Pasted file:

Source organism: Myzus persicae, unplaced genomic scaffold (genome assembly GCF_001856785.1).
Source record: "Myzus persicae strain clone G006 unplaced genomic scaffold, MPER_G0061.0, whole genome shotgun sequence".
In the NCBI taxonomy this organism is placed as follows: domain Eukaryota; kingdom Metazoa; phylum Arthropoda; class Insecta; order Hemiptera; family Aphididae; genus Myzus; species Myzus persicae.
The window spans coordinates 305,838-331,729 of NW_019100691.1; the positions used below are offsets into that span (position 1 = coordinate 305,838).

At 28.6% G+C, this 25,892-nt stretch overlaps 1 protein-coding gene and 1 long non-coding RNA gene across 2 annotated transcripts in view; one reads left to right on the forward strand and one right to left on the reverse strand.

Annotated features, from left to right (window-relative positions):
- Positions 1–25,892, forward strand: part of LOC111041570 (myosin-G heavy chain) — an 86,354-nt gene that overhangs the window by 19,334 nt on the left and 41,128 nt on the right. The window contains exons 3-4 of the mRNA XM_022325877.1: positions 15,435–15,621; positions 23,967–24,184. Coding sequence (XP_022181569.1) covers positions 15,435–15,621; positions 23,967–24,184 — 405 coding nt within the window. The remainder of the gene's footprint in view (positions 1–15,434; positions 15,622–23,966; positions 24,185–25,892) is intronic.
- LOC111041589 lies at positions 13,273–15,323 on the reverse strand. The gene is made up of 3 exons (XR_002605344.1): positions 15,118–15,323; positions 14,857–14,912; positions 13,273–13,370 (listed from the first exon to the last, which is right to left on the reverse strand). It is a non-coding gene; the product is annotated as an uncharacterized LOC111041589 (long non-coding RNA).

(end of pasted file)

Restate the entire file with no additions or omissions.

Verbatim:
Source organism: Myzus persicae, unplaced genomic scaffold (genome assembly GCF_001856785.1).
Source record: "Myzus persicae strain clone G006 unplaced genomic scaffold, MPER_G0061.0, whole genome shotgun sequence".
In the NCBI taxonomy this organism is placed as follows: domain Eukaryota; kingdom Metazoa; phylum Arthropoda; class Insecta; order Hemiptera; family Aphididae; genus Myzus; species Myzus persicae.
The window spans coordinates 305,838-331,729 of NW_019100691.1; the positions used below are offsets into that span (position 1 = coordinate 305,838).

At 28.6% G+C, this 25,892-nt stretch overlaps 1 protein-coding gene and 1 long non-coding RNA gene across 2 annotated transcripts in view; one reads left to right on the forward strand and one right to left on the reverse strand.

Annotated features, from left to right (window-relative positions):
- Positions 1–25,892, forward strand: part of LOC111041570 (myosin-G heavy chain) — an 86,354-nt gene that overhangs the window by 19,334 nt on the left and 41,128 nt on the right. The window contains exons 3-4 of the mRNA XM_022325877.1: positions 15,435–15,621; positions 23,967–24,184. Coding sequence (XP_022181569.1) covers positions 15,435–15,621; positions 23,967–24,184 — 405 coding nt within the window. The remainder of the gene's footprint in view (positions 1–15,434; positions 15,622–23,966; positions 24,185–25,892) is intronic.
- LOC111041589 lies at positions 13,273–15,323 on the reverse strand. The gene is made up of 3 exons (XR_002605344.1): positions 15,118–15,323; positions 14,857–14,912; positions 13,273–13,370 (listed from the first exon to the last, which is right to left on the reverse strand). It is a non-coding gene; the product is annotated as an uncharacterized LOC111041589 (long non-coding RNA).